Davidson took the short trip to the SAS health-care center, getting allergy medication once a week for three years.

In a half-hour, Davidson could get the required shot, wait 15 minutes to ensure there was no adverse reaction to the medication, and get on with her day. She could go back to her office, eat lunch at one of several cafeterias, ship a package, or visit the free on-site fitness facility — all in minutes and without leaving the campus.

She felt better and took fewer sick days after the treatment.

“To me, that was huge,” Davidson said. “I probably would not have made the allergy-shot commitment had it not been a benefit here.”

Promoting work/life balance

SAS encourages flexibility in the workday. Employees at headquarters can take part in midday company sports leagues, take a yoga class, go for a swim, or eat lunch with their children, who are eligible to attend discounted, on-campus day care or Montessori schools.

Workers in other locations are given subsidies for child care. And those who work in other locations have their own perks, in line with regional standards. In Germany, for example, the office has a beer garden. The UK location is a manor house on the banks of the River Thames.

In addition, the company offers assistance arranging care for workers’ parents. Instead of asking employees to put aside distractions during the workday, SAS aims to eliminate as many distractions as it can. It has a committee that weighs up benefit suggestions by the employees each year.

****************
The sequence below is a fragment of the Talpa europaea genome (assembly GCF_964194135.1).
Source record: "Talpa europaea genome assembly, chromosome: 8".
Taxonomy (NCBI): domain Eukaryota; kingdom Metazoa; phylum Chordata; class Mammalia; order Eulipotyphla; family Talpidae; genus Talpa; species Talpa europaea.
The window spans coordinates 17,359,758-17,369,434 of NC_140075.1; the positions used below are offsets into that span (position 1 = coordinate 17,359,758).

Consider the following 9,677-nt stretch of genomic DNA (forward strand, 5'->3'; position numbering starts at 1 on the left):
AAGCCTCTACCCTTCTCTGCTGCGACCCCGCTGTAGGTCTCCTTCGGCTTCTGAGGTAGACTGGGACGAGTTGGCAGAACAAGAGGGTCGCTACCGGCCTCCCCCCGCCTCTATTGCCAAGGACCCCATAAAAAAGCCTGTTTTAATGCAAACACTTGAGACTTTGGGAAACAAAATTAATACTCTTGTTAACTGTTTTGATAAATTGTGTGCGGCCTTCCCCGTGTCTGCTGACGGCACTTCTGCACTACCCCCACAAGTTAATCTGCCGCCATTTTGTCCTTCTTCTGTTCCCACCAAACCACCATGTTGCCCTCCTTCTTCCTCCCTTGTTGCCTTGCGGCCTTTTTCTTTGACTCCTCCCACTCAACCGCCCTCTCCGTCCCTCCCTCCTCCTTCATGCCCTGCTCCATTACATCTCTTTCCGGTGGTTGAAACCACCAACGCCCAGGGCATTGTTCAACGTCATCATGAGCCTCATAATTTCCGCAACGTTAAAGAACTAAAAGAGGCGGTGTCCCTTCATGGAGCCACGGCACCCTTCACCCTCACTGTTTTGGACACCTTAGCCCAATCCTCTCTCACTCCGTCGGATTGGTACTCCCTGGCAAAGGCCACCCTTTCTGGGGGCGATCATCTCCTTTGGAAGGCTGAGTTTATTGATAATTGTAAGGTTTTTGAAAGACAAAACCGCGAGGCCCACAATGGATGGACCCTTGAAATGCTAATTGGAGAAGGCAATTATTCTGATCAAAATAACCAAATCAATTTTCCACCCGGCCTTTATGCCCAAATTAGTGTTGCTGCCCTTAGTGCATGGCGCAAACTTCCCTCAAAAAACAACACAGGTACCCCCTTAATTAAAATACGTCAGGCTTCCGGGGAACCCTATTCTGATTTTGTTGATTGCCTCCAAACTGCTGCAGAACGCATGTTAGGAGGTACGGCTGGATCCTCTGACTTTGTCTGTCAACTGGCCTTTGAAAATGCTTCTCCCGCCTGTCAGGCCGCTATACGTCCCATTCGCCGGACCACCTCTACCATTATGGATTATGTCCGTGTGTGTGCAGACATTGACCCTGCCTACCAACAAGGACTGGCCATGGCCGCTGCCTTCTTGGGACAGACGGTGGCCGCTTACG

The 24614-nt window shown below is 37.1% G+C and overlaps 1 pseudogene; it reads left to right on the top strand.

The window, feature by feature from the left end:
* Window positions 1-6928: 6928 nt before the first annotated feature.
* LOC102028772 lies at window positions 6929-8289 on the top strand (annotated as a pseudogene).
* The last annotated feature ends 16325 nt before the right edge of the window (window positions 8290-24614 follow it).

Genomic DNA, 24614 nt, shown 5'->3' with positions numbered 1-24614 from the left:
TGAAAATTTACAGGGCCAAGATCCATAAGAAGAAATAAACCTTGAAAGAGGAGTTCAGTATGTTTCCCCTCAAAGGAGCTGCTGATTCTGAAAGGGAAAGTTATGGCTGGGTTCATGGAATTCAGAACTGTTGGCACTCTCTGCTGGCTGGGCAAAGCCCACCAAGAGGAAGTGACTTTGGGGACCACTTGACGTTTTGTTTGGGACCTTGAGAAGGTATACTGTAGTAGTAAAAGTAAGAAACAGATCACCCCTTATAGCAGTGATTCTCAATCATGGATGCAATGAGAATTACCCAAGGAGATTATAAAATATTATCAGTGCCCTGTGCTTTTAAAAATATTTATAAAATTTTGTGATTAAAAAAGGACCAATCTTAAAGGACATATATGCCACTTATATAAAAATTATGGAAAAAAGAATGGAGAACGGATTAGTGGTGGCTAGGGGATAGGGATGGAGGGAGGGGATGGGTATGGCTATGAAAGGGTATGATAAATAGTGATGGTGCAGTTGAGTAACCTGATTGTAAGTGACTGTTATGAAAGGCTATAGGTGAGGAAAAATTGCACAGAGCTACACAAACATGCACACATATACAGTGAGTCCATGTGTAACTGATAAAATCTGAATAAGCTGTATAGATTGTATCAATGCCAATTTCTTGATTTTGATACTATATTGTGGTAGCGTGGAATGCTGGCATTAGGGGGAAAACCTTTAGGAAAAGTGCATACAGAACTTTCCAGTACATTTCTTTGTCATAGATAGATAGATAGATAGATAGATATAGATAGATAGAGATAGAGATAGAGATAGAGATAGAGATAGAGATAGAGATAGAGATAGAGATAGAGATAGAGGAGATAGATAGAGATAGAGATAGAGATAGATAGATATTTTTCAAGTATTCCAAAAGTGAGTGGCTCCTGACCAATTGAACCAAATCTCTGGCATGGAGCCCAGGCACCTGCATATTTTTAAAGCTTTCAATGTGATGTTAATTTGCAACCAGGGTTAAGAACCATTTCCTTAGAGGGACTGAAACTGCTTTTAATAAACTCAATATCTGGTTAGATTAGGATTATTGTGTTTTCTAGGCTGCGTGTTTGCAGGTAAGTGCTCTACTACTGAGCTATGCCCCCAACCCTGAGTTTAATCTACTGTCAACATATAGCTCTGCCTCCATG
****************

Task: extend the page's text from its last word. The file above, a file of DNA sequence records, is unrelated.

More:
The company makes a point of giving workers purpose. For example, the landscaping crew isn’t assigned a task such as trimming grass. Each landscaping staff member gets an individual area to manicure, providing a sense of ownership

The emphasis on work/life balance is one way SAS has differentiated itself in the software world, where turnover can be as high as 20%. SAS’s low turnover rate, estimated recently at 5%, could save the company US$100 million a year in training and recruiting costs, according to Jeffrey Pfeffer, a Stanford University business professor.

SAS is not a get-rich-quick destination: It does not have stock, so there are no stock options. And business magazine Fortune reported, in a profile of SAS as a top place to work, that the company is not known for paying the highest salaries in its industry.

Pfeffer said workers who come to SAS understand that the whole package is about far more than salary: “They pay a competitive salary, but if you want to make a ton of money, that’s not the place.”

Emphasizing an open culture

Because it is private, SAS does not have to worry about impressing Wall Street with short-term earnings. For 2015, SAS said, it devoted 25% of revenue to research and development, a figure well above industry norms.

The culture that permeates some public companies, where any sniff of a downturn can lead to layoffs or the fear of layoffs, is absent at SAS, according to Pfeffer, who has studied the company extensively.

“With fear, people are afraid to tell you the truth, they’re afraid of mistakes, and so oftentimes in fear-based organizations, a lot of stuff gets hidden under the rug, and people are trying to cover for each other,” Pfeffer said.